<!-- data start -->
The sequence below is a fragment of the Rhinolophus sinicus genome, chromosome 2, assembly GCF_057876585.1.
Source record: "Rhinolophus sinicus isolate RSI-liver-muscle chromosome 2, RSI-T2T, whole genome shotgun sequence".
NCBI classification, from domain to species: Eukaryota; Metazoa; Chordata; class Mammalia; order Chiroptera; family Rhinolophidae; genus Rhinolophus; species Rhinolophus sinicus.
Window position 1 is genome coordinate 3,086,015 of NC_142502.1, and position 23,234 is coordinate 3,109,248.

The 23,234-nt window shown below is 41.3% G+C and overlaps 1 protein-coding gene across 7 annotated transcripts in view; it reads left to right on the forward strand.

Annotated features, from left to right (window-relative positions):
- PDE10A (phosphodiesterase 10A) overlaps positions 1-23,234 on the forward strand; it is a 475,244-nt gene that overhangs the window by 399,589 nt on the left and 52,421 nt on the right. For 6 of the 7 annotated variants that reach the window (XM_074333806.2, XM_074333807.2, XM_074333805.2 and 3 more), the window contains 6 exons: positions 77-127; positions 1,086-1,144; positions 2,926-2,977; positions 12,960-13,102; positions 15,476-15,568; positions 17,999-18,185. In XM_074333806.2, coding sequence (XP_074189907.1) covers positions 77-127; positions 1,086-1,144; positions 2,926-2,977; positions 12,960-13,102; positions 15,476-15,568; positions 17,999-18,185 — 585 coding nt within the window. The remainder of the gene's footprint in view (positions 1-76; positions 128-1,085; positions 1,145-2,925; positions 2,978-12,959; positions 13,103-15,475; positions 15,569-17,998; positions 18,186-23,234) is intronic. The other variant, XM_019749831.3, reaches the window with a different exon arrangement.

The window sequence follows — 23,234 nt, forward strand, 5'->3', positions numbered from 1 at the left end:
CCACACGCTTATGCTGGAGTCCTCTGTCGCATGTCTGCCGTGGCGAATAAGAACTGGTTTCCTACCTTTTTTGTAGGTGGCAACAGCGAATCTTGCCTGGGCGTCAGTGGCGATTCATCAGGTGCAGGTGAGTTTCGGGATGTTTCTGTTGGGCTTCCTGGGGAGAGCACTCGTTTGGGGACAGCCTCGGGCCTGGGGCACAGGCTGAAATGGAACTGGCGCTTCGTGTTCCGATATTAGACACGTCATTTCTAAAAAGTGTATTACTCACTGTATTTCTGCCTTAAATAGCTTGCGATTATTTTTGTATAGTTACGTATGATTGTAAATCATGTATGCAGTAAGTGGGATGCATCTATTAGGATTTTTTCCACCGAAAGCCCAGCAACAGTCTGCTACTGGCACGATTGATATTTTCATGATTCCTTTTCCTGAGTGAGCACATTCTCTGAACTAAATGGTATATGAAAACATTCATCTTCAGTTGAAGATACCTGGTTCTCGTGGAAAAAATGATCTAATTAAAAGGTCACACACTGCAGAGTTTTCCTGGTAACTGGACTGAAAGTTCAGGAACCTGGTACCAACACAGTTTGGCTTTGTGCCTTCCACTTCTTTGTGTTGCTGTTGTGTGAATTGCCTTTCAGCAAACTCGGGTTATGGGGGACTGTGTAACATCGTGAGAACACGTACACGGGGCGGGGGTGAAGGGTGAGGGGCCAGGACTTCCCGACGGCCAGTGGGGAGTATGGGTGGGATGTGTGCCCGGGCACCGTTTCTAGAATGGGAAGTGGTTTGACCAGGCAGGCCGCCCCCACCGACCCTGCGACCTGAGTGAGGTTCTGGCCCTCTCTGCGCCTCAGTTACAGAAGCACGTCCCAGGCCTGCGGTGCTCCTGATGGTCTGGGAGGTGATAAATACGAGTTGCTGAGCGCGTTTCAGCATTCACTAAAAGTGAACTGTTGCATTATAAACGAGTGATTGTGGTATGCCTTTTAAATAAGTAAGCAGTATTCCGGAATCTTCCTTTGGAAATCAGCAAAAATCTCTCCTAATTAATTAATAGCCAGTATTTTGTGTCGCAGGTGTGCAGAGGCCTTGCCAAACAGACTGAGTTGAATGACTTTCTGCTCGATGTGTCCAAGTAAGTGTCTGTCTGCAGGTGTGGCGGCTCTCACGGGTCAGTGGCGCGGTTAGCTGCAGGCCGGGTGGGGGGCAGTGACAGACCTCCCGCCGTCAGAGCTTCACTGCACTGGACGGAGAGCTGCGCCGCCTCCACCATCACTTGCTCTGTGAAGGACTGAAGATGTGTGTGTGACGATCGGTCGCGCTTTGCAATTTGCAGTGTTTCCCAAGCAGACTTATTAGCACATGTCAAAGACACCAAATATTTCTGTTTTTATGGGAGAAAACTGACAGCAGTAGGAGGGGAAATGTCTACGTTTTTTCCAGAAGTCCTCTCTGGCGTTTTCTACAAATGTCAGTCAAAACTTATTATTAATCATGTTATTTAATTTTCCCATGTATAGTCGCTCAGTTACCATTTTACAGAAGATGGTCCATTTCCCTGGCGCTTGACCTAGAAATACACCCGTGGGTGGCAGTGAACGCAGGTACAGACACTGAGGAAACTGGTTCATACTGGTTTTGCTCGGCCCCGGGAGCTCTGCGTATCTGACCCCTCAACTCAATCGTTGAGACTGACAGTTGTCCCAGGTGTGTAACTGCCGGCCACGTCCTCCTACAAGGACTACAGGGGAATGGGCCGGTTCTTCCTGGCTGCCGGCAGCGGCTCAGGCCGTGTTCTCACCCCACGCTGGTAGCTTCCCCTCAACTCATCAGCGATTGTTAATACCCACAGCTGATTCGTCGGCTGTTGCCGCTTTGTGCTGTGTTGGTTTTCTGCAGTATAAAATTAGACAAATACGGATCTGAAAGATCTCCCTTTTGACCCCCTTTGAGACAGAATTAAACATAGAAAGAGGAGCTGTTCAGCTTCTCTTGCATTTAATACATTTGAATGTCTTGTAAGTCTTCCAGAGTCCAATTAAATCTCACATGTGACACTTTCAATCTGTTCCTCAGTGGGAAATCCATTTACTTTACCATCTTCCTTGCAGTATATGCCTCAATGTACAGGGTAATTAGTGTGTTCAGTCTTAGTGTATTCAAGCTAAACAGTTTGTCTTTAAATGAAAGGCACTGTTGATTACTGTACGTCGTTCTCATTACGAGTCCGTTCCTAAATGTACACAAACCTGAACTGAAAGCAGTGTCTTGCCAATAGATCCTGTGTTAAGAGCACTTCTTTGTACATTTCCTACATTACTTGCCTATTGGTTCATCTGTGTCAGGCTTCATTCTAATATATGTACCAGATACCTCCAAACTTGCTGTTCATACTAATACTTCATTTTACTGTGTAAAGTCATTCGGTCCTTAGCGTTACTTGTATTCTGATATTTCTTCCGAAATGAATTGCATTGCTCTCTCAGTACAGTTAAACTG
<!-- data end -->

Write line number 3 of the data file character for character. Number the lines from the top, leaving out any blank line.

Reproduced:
NCBI classification, from domain to species: Eukaryota; Metazoa; Chordata; class Mammalia; order Chiroptera; family Rhinolophidae; genus Rhinolophus; species Rhinolophus sinicus.